"Holding firmly to the trunk, I took a step toward him, and then my knees bent and I jounced the limb. Finny, his balance gone, swung his head around to look at me for an instant with extreme interest, and then he tumbled sideways, broke through the little branches below and hit the bank with a sickening, unnatural thud. It was the first clumsy physical action I had ever seen him make. With unthinking sureness I moved out on the limb and jumped into the river, every trace of my fear of this forgotten."
Related Characters: Gene Forrester (speaker), Phineas ("Finny")
Related Symbols: Fall (Autumn) and Finny's Fall
Page Number: 59-60
Explanation and Analysis:

These small, seemingly insignificant physical movements -- bending a knee, swinging a head -- constitute the climax and narrative core of the entire novel. Thy do not conclusively establish Gene's guilt, but they certainly allow us to see why Gene might be guilty: his knees bent, but it was Gene himself ("I") who  actually "jounced" the limb, causing Phineas to look at his best friend with "extreme interest" before a sickening fall. Phineas here makes the "first clumsy physical action" that Gene sees him make, reminding us of the way that Phineas's night beach adventure made Gene fail his first exam. It is noticeable that once Phineas falls, Gene finally jumps from the tree limb without fear; he almost seems to replace Phineas with this athletic action and new carefree attitude -- free from jealousy, that is. This already suggests that the idealized character of Phineas which has so affected the novel thus far, and brought the entire community at Devon under his charm, is already gone.

Chapter 6 Quotes
"'Listen, pal, if I can't play sports, you're going to play them for me,' and I lost part of myself to him then, and a soaring sense of freedom revealed that this must have been my purpose from the first: to become a part of Phineas.
Related Characters: Gene Forrester (speaker), Phineas ("Finny") (speaker)
Page Number: 85
Explanation and Analysis:

After Phineas's fall, he still considers Gene a "pal," and his enduring absence of rivalry and jealousy is revealed when Phineas encourages Gene to play sports "for him." With these words, Phineas almost seems to advocate that Gene should take his place -- a sentiment that Gene latches onto as well. Of course, the bookish, less-athletic Gene cannot truly act in Phineas's stead. He can, however, feel that same "soaring sense of freedom" that threaded all of Phineas's actions. Gene takes some comfort in the thought that his "purpose" was to replace Phineas, subsuming his own identity into that of the friend he so loves and hates. Throughout the novel, Gene questions his own motivations during the fateful tree scene. Did Gene intend to have such a malicious consequence of his actions, or was his behavior accidental? These are the sorts of possibilities soldiers on the spontaneous, frenetic environment of the battlefield encounter as well -- where a single movement or a single confused second can have life-changing consequences.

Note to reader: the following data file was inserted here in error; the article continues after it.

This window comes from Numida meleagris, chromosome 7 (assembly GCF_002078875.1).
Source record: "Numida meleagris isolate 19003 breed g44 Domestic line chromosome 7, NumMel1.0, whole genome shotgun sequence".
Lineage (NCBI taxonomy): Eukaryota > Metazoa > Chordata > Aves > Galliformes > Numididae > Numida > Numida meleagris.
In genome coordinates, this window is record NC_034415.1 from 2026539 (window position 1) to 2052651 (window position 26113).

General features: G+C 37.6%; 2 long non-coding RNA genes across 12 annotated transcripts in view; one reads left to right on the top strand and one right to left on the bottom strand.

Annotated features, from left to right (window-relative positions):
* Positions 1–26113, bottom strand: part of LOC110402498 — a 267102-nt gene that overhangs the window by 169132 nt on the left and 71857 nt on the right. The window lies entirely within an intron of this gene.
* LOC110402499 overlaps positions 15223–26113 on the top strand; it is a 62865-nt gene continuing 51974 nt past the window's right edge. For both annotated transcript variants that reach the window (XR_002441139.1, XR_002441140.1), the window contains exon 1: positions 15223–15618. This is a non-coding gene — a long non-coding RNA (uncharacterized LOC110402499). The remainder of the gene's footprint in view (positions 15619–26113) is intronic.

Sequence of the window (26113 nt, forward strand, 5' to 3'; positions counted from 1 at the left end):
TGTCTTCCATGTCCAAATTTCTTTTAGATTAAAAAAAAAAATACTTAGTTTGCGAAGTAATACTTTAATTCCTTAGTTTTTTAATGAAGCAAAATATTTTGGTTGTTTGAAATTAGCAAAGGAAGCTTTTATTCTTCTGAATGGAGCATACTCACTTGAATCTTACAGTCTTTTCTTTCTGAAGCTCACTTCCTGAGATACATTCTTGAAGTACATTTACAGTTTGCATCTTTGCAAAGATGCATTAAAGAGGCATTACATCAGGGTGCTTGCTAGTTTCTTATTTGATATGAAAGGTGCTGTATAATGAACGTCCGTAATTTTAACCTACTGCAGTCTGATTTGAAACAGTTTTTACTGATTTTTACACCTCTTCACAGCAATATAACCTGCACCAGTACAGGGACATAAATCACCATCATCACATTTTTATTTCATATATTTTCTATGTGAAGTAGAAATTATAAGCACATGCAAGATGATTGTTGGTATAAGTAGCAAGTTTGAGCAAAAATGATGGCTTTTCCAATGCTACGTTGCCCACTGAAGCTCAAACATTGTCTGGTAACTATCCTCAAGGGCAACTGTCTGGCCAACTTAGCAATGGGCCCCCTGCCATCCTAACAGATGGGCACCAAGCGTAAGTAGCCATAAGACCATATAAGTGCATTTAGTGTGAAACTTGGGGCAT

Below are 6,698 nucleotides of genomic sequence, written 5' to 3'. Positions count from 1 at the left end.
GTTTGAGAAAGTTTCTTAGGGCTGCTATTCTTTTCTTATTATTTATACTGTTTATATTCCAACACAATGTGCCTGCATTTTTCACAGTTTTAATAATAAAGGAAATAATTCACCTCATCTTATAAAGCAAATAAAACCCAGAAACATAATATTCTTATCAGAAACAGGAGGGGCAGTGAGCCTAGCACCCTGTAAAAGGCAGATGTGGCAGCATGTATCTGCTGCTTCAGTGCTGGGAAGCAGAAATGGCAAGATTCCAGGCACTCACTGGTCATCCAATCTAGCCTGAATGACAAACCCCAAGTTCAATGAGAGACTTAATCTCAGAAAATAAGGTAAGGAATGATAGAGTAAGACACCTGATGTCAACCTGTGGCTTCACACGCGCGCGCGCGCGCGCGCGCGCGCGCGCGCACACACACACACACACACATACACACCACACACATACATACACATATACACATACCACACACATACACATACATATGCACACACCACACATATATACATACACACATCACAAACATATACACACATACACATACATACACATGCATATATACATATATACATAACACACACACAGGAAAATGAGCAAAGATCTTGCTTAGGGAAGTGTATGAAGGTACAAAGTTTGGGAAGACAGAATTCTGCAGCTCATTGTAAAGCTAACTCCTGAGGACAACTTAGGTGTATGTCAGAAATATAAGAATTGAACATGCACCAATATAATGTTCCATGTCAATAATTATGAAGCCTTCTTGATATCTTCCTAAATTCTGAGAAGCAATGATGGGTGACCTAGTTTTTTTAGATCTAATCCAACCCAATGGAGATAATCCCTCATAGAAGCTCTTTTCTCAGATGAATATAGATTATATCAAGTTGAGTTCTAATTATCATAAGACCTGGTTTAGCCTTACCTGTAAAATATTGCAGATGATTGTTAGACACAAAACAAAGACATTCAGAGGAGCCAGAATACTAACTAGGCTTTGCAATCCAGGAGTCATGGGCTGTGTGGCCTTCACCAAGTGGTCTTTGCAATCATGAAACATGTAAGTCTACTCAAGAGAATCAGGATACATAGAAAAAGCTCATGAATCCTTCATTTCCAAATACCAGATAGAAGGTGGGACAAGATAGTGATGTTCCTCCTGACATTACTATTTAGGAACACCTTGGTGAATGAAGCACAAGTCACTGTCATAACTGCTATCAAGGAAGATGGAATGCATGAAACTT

Chapter 13 Quotes
"I never killed anybody and I never developed an intense level of hatred for the enemy. Because my war ended before I ever put on a uniform; I was on active duty all my time at school; I killed my enemy there. Only Phineas never was afraid, only Phineas never hated anyone."
Related Characters: Gene Forrester (speaker), Phineas ("Finny")
Related Symbols: The Devon School
Page Number: 204
Explanation and Analysis:

As the novel comes to a close, Gene cements the way this narrative connects petty schoolboy jealousies with the antagonisms of war: it treats them as the same phenomenon, the same manifestation of intrinsic human failings. Soldiers who have their fear and hatred translated into death and destruction are merely schoolboys who have become a few years older, and have been given deadlier weapons and a vague cause to kill and die for. Gene also finally defines Phineas here, after he has refused to define his friendship throughout the novel (most noticeably when Phineas calls him his "best pal" by the beach). Phineas was the "enemy" to Gene -- as other soldiers are the "enemy" at war. Phineas is the only being truly separate from intrinsic human selfishness -- a selfishness Gene attributes to himself and all others.